Are the Government formally evaluating novel schemes, such as that at Doncaster prison, which aim to maintain the bonding between a parent and a child—particularly a new-born baby? The parent’s reoffending rate is lower, bonding takes place and the parental duty is learnt while the person is in prison, rather than it being destroyed during their incarceration.

Yes, my Lords, we are following the Doncaster experiment. Last month, I announced a new approach to managing female offenders. We are developing the custodial estate so that women can stay closer to home and maintain links with their families, which is important not only for new-born babies but throughout childhood.

My Lords, 17,000 children a year are affected by their mothers’ imprisonment. Given that the Government plan to close two women’s prisons, which means that there will be only 12 women’s prisons in England and Wales and which will lead to much longer journeys for those visiting their mothers and, often, to catastrophic breaks in the relationship between mother and child, will the Minister confirm that the mother and baby unit at Holloway prison is not subject to closure?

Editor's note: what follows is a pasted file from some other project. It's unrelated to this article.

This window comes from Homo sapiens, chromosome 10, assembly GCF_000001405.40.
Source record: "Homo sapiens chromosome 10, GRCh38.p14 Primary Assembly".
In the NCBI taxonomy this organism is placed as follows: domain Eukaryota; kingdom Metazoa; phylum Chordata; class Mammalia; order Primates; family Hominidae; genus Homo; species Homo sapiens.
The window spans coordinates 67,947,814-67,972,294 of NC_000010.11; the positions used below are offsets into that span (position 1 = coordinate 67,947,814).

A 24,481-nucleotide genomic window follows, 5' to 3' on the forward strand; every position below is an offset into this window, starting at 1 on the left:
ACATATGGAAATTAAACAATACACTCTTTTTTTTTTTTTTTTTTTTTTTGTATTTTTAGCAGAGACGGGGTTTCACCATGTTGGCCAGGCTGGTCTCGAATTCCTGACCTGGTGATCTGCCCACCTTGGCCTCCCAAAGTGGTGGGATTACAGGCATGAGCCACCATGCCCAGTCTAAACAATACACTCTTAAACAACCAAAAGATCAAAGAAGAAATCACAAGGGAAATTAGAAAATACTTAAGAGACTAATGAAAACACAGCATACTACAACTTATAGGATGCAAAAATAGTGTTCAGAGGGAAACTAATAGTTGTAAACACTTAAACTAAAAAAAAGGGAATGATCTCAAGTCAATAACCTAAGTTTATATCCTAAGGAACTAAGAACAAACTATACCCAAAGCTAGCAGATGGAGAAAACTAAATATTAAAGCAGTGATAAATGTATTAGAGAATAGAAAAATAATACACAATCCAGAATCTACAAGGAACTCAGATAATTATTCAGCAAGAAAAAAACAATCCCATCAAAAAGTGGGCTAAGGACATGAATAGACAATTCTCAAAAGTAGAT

I am not aware that there is any plan to do that but, if there is, I will write to the noble Baroness. However, such decisions are taken for operational reasons in the region. I have visited the Holloway unit and I know that it is valued because while it is not the most modern prison, it is close to people’s homes. The noble Baroness says that we are closing two women’s prisons, but the major complaint about those prisons which we plan to close is that they are a long way from anywhere, never mind not being close to home. We are developing the custodial estate so that women will be in the prison closest to their home. We have found from all the research that that is the factor which women in prison want. With that, coupled with the rehabilitation reforms and through-the-gate care for women, we hope to be able to address a number of the problems that the noble Baroness is concerned about.